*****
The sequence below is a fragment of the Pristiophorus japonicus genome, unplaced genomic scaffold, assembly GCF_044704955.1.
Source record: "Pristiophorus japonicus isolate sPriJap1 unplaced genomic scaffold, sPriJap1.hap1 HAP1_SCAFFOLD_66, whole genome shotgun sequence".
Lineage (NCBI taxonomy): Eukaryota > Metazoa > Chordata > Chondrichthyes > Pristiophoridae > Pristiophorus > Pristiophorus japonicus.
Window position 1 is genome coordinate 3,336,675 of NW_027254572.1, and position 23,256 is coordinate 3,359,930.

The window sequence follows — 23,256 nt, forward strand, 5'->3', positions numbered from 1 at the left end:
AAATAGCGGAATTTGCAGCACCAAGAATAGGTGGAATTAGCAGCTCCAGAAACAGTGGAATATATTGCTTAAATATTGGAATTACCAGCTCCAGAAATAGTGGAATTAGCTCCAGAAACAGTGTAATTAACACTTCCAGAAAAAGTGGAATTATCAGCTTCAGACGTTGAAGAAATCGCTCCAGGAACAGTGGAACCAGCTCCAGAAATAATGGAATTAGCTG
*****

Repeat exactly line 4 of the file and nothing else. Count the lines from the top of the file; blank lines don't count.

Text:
Window position 1 is genome coordinate 3,336,675 of NW_027254572.1, and position 23,256 is coordinate 3,359,930.